Symptoms and features of MDD (IB)

Learn the symptoms of MDD on Quizlet:

Self-rated depression scale (Zung 1965): zung_scale

case-history-of-depression: Read Vanessa’s story about her depression and the help she received from her community psychiatric nurse (CPN). See if you can find other case histories of people with depression online.

depression-introduction1: A PowerPoint to help identify symptoms and features

depsub-1-pdf: There are various sub-types of depression, we only need to know about one type (MDD also called Uni-Polar Depression as oppose to bi-polar) but you might be interested to know a little about some of the others.

One important change in DSM 5 that affects the diagnosis of MDD, useful for the validity of diagnosis: apa_dsm-5-depression-bereavement-exclusion

Read up in the A level textbook p. 84-85 for more information about the symptoms and features.


  1. Review Sofia story and search for evidence of ABCS: affective, behavioural, cognitive and somatic symptoms of UPD.
  2. Be sure to have a full sets of ABCS in your book/folder; hrere are a few more symptoms that are not in the book – add them under the correct headings: People with depression may also…
    • be indecisive and find it hard to concentrate or pay attention for long at a time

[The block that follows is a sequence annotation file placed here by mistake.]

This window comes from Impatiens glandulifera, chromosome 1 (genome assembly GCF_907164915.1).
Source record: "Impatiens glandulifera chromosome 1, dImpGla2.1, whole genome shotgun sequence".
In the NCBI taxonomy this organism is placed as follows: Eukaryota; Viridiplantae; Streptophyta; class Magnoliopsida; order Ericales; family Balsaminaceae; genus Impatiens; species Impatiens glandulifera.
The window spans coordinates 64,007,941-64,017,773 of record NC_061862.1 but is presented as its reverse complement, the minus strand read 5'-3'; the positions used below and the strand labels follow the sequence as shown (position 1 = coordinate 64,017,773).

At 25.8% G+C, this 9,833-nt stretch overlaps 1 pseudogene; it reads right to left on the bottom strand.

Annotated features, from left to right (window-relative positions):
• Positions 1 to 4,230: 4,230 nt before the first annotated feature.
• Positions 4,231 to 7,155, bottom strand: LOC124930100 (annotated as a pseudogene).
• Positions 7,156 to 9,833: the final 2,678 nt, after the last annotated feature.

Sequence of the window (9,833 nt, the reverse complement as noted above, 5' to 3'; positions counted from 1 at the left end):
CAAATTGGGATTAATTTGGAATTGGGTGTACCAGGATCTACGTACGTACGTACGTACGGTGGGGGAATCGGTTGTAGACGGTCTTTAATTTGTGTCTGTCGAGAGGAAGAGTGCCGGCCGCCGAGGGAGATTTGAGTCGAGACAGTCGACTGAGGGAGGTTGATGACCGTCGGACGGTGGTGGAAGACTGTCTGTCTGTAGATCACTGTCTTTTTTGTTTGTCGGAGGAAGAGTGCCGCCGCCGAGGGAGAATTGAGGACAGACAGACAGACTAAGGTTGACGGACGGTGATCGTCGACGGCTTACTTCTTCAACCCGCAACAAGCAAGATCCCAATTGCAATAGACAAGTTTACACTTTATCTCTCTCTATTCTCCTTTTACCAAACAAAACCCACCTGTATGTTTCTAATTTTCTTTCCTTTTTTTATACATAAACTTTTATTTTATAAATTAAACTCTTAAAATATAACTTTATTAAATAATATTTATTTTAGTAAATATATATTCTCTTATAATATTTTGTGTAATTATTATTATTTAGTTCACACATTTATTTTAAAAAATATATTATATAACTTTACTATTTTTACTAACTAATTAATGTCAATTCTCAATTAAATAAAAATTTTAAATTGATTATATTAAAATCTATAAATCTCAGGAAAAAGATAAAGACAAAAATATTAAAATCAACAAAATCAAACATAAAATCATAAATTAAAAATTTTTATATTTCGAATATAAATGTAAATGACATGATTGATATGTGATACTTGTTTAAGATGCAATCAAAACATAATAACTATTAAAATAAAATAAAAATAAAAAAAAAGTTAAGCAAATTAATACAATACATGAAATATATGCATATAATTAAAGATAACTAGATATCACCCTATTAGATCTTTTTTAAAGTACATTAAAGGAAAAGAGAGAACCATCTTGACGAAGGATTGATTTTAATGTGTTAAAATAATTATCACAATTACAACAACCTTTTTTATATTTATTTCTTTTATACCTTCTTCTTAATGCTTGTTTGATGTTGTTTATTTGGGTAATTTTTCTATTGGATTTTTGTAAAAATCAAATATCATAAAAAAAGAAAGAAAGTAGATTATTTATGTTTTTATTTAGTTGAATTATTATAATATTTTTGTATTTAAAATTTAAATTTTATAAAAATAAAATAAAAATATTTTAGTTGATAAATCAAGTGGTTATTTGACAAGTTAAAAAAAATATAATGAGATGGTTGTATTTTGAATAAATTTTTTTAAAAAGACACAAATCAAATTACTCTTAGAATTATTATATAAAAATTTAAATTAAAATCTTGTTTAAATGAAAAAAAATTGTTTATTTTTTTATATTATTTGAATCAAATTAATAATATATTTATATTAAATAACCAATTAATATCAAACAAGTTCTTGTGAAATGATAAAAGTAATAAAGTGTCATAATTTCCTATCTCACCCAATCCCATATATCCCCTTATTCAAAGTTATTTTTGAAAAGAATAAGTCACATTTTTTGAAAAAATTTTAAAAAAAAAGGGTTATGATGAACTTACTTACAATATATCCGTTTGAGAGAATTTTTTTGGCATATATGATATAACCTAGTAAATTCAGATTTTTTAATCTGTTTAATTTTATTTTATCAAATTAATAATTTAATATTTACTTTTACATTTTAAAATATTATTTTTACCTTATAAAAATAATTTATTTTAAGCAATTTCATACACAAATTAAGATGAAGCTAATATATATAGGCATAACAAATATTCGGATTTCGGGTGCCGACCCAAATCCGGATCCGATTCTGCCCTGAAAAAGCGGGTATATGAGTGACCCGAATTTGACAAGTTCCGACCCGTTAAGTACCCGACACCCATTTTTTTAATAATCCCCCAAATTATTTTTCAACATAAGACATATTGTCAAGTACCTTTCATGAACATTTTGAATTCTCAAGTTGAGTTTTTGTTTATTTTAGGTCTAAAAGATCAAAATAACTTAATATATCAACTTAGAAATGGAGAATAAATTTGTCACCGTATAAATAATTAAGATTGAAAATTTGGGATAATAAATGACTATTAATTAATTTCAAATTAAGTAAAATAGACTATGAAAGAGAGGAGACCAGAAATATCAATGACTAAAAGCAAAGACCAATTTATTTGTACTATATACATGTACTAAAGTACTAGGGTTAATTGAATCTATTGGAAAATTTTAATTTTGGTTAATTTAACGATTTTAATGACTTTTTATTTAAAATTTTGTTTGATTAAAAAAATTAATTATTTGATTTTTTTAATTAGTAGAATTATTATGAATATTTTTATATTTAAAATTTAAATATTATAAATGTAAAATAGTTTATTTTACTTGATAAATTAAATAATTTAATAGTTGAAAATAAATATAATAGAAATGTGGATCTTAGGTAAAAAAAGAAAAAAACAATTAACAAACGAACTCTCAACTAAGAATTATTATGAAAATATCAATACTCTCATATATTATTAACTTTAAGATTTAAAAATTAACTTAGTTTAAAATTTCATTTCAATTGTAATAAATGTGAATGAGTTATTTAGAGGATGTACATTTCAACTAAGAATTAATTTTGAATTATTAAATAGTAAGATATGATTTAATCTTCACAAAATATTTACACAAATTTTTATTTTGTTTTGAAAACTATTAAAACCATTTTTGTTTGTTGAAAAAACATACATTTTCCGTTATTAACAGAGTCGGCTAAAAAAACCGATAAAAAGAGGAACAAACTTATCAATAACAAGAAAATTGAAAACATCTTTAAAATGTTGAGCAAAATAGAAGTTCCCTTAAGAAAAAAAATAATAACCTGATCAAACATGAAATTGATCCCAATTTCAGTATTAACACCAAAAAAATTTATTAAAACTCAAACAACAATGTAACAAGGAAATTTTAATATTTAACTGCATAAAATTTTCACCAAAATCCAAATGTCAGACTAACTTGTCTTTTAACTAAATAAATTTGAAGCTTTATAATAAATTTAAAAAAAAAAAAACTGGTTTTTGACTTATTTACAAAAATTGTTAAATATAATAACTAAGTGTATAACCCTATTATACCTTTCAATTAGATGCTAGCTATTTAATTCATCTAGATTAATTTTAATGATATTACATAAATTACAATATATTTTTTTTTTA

• experience loss of libido (sex drive)
    • can be fidgetty, be slow in movement, sit still in same position for long periods
  3. What would you need to know before deciding whether Sofia should be diagnosed or not?
  4. Using the relevant pages from DSM 5 and ICD 10, compare and contrast the symptoms and features. What do they have in common and how do they differ. Discuss this in pairs; present your discussion as a Venn diagram. You can also use this information in your classifications essays too. When you have finished click here
  5. Write no more than 50 words to summarize the symptoms of depression; you must write in grammatical sentences (not bullet-points).

starsStretch and challenge

Read up from p 84: Loss, grief and depression

Why should we avoid medicalising grief?



In conclusion, depression is a relatively common but potentially devastating condition, not least due to its links with suicide. On the one hand, Ponizovsky (2006) demonstrates that reliable diagnosis may be possible; however the work of Regier (2013) suggests that this may be more difficult. Type 1 errors may be common as clinicians may be anxious about preventing a person from be able to access the support and treatment that they need. While distress and self -doubt may well be part of the normal human condition for many, it may be necessary to focus on qualitative research which listens to the stories of people with depression, in their own words, to truly comprehend the difference.